A round-up of other techlaw news from the past week not covered separately on the site
Contractual terms and privacy policies: how to improve consumer understanding
The Department for Business, Energy & Industrial Strategy (BEIS) has published a guide on contractual terms and privacy policies. The guide examines techniques for improving consumers’ understanding of contractual terms, conditions and privacy policies. The focus is on methods offering low-cost, practical and scalable solutions. The guidance draws on new research and includes a review of the existing academic literature. Full results and methodology are available in the technical report.
ICO fines estate agency £80,000 for failing to keep tenants’ data safe
The Information Commissioner’s Office has fined an estate agency £80,000 for leaving 18,610 customers' personal data exposed. The security breach happened when the agency transferred personal data from its server to a partner organisation and failed to switch off an ‘anonymous authentication’ function. This failure meant access restrictions were not implemented and allowed anyone going online to have full access to all the data stored between March 2015 and February 2017. The exposed details included personal data such as bank statements, salary details, copies of passports, dates of birth and addresses of both tenants and landlords. During its investigation, the ICO uncovered a catalogue of security errors and found that the agency had failed to take appropriate technical and organisational measures against the unlawful processing of personal data. In addition, the agency only alerted the ICO to the breach when it was contacted by a hacker. The ICO concluded this was a serious contravention of the Data Protection Act 1998.
Ofcom issues report on news consumption in the UK
Ofcom has released a report which is part of a long-running series of yearly reports designed to inform ‘an understanding of news consumption across the UK’. The main findings include that TV remains the most-used platform among UK adults for news (75%), despite an overall decrease in use since last year (79%). At the same time, use of social media has gone up, with nearly half (49%) of all adults saying they use it for news (versus 44% last year). The proportion who use social media for news, and the specific types of social media sites, vary by demographic group.
CAA updates guidance on drones following amendments to regulations
The CAA has published a new edition of its guidance on drones. The update follows amendments to the Air Navigation Order and splits the content into three separate documents, covering guidance and policy, operating safety cases and national qualified entity.
European Commission issued updated guidance on .eu domains after Brexit
The European Commission has issued an updated notice to stakeholders concerning the .eu domain names registered by UK residents. The note replaces the one issued in March 2019 and clarifies the rules which will apply to the .eu domain names that are registered to UK residents after the UK leaves the EU. Undertakings and organisations that are based in the UK but not in the EU will not be eligible to register or renew .eu domain names. This will also apply to third country nationals residing in the UK. When the UK leaves the EU, ineligible domain names may be revoked by the Registry for .eu.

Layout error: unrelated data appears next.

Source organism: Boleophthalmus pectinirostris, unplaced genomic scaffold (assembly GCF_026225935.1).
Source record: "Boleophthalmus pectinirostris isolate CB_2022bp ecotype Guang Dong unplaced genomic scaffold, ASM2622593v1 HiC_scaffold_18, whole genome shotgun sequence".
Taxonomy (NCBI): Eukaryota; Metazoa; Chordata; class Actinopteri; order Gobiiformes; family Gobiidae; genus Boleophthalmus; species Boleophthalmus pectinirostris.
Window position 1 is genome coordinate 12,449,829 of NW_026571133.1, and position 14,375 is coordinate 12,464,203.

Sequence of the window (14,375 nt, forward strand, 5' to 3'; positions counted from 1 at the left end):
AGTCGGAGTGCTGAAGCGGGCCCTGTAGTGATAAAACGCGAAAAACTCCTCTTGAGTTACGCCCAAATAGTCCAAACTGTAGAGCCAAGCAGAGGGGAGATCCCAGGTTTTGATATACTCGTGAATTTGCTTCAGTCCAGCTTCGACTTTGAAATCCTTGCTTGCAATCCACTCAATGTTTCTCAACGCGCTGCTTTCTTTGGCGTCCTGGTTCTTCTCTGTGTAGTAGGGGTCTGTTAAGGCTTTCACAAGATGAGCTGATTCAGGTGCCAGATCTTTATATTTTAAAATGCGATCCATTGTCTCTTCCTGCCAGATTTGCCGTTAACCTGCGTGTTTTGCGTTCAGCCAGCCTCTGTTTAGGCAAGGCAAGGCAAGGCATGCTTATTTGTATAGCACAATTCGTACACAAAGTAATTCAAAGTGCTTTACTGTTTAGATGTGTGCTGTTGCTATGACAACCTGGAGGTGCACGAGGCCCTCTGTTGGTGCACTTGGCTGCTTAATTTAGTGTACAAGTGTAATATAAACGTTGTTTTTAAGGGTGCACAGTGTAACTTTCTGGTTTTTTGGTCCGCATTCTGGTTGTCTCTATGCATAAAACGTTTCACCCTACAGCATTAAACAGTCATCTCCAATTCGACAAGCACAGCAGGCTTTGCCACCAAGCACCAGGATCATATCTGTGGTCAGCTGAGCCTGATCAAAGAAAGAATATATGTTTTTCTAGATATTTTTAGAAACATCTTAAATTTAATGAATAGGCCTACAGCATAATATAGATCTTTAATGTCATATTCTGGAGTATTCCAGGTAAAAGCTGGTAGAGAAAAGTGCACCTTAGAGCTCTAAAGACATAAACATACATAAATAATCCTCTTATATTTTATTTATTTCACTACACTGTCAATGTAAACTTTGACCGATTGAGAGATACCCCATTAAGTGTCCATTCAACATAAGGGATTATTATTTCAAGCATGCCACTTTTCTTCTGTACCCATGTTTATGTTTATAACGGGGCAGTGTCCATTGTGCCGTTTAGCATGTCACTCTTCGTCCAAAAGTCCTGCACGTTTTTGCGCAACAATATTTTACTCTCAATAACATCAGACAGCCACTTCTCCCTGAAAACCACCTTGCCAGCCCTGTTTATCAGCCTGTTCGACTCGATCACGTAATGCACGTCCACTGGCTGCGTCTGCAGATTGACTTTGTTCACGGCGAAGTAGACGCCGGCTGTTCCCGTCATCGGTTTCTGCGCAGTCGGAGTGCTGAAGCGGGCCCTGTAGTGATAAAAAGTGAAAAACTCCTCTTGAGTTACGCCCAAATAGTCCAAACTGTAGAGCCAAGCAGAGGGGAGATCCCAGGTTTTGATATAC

European Commission consults on investment in Europe’s digital economy
The European Commission has launched a consultation on the orientation of the first two years of its proposed Digital Europe programme. In the period 2021-2027, the programme will invest in digital technologies with the potential to make a difference to European citizens and businesses. The consultation ends on 25 October 2019.
European Parliament issues briefing on AI
The European Parliament has issued a briefing on the economic impact of AI. It says that AI plays an increasingly important role in our lives and economy and is already having an impact on our world in many different ways. Worldwide competition to reap its benefits is fierce. AI is seen by many as an engine of productivity and economic growth. It can increase the efficiency with which things are done and vastly improve the decision-making process by analysing large amounts of data. It can also cause the creation of new products and services, markets and industries, thereby boosting consumer demand and generating new revenue streams. However, AI may also have a highly disruptive effect on the economy and society. The EU has a potential to improve its standing in global competition and direct AI onto a path that benefits its economy and citizens. In order to achieve this, it first needs to agree a common strategy that would utilise its strengths and enable the pooling of Member States' resources in the most effective way.
UK government to introduce requirement for non-UK based digital service providers
The UK government consulted earlier in 2019 on proposals to introduce a requirement for non-UK based digital service providers offering services in the UK to comply with the NIS Regulations SI 2018/506 after the UK leaves the EU. The responses were used to inform the development of the government’s approach. The proposed requirement will be introduced through an amendment to the NIS Regulations, which will come into effect the twentieth day after exit day. Digital service providers nominating a representative in the UK will have to comply the NIS Regulations.